Nelson Millett, the appellant, was the caregiver for 31 cattle. The judge found the cattle were starving, the cattle were not provided with adequate water, the shelter in the barn was inadequate, the flooring was covered with manure, and there was no evidence of hay being put down for bedding. 30 cattle were seized, while one had already died. Out of the seized animals, three more did not survive.
Pursuant to s.446(1)(b), Mr. Millett was charged with 60 days custody to be served intermittently followed by a probation for a period of 12 months and a ban prohibiting Mr. Millett from owning, having custody or control or have residing in the same premises any bird or animal for life. For the charge pursuant to s.21(2) of the Animal Protection Act, an order of restitution for the benefit of the Department of Agriculture of $18,900.53 was made.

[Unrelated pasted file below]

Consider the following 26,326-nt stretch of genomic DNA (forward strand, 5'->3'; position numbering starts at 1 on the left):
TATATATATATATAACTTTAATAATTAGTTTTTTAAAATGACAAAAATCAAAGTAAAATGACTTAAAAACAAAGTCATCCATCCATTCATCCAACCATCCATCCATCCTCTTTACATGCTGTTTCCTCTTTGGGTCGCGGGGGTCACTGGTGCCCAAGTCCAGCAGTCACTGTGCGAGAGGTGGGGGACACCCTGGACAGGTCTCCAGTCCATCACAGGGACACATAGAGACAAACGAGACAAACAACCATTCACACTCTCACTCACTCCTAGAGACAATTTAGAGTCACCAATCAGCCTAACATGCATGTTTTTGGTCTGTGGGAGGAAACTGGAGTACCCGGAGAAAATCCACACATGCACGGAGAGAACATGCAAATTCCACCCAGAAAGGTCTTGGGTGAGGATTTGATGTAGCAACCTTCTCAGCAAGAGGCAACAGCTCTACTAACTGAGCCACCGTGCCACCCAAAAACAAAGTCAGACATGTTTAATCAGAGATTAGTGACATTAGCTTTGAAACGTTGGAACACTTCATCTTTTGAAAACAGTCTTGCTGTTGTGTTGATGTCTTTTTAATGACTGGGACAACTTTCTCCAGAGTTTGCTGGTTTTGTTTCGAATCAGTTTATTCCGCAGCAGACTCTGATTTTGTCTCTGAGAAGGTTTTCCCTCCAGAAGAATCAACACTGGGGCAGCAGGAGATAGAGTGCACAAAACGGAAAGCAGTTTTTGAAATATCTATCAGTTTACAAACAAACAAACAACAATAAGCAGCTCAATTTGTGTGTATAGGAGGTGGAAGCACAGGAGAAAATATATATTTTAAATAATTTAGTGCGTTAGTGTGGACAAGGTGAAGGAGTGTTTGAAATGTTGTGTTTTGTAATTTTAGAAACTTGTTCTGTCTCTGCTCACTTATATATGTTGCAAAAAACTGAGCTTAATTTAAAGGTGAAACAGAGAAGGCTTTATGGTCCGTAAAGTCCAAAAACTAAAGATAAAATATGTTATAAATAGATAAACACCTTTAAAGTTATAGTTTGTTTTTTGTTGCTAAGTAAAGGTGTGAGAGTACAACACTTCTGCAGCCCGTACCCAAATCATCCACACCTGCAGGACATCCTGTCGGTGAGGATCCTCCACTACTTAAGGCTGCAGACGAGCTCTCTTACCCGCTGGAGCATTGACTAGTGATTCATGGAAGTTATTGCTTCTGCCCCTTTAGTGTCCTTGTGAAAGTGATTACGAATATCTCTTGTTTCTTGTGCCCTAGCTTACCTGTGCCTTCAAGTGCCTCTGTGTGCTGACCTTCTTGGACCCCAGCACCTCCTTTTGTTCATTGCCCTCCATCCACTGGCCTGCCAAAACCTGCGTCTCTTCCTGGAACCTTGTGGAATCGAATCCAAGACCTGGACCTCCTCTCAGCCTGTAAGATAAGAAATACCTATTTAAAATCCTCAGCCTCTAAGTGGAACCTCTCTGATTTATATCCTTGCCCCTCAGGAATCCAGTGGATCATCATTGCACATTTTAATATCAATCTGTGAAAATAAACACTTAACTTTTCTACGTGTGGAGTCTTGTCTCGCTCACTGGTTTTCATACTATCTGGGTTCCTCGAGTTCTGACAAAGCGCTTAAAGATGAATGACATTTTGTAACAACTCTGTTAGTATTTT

Mr. Millett appeals the sentence of the imposition of the 60 days custodial sentence, probation and prohibition.
The appeal was dismissed because the trial judge’s sentencing decision was not found to be disproportional or demonstrably unfit. The judge found the following aggravating factors:
(a) the number of animals affected, a total of 31 cattle;
(b) the degree of harm caused by Mr. Millett;
(c) that treatment of the cattle was a longstanding process – it did not occur over a couple of days, and
(d) Mr. Millett did not seem to realize to what extent his actions resulted in the suffering of the animals.
The only mitigating factor was that this case was not about abandonment of the animals, but rather insufficient care. Given these facts, the prohibition for life was not demonstrably unfit and the sentence of 60 days was within an acceptable range to promote a sense of responsibility.